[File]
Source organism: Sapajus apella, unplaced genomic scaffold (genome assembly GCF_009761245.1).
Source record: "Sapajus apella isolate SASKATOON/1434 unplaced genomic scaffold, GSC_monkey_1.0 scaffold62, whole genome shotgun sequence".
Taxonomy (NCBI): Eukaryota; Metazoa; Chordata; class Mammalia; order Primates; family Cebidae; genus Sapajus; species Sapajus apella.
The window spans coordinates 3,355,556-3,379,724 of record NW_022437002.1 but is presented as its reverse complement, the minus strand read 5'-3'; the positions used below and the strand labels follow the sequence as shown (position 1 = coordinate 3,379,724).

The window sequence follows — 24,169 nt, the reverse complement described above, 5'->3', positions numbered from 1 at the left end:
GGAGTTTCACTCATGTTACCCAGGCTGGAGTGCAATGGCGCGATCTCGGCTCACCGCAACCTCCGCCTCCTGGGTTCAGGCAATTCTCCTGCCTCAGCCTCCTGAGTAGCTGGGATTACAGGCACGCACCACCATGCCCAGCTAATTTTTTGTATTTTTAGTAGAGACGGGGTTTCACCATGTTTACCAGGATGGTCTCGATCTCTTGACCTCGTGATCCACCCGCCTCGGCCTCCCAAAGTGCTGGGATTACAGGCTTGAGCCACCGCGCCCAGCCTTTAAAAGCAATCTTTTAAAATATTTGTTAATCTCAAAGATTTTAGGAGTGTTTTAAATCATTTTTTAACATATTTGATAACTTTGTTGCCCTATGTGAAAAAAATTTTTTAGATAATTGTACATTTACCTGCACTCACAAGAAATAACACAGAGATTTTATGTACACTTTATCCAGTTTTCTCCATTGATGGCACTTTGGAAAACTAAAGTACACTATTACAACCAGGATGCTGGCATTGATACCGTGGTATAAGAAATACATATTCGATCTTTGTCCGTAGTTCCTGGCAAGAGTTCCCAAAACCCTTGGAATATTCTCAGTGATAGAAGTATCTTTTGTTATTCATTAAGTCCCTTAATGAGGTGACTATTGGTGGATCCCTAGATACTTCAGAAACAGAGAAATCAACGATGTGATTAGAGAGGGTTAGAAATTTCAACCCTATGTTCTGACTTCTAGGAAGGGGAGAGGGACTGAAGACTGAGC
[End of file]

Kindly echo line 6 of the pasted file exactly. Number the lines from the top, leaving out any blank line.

GGAGTTTCACTCATGTTACCCAGGCTGGAGTGCAATGGCGCGATCTCGGCTCACCGCAACCTCCGCCTCCTGGGTTCAGGCAATTCTCCTGCCTCAGCCTCCTGAGTAGCTGGGATTACAGGCACGCACCACCATGCCCAGCTAATTTTTTGTATTTTTAGTAGAGACGGGGTTTCACCATGTTTACCAGGATGGTCTCGATCTCTTGACCTCGTGATCCACCCGCCTCGGCCTCCCAAAGTGCTGGGATTACAGGCTTGAGCCACCGCGCCCAGCCTTTAAAAGCAATCTTTTAAAATATTTGTTAATCTCAAAGATTTTAGGAGTGTTTTAAATCATTTTTTAACATATTTGATAACTTTGTTGCCCTATGTGAAAAAAATTTTTTAGATAATTGTACATTTACCTGCACTCACAAGAAATAACACAGAGATTTTATGTACACTTTATCCAGTTTTCTCCATTGATGGCACTTTGGAAAACTAAAGTACACTATTACAACCAGGATGCTGGCATTGATACCGTGGTATAAGAAATACATATTCGATCTTTGTCCGTAGTTCCTGGCAAGAGTTCCCAAAACCCTTGGAATATTCTCAGTGATAGAAGTATCTTTTGTTATTCATTAAGTCCCTTAATGAGGTGACTATTGGTGGATCCCTAGATACTTCAGAAACAGAGAAATCAACGATGTGATTAGAGAGGGTTAGAAATTTCAACCCTATGTTCTGACTTCTAGGAAGGGGAGAGGGACTGAAGACTGAGC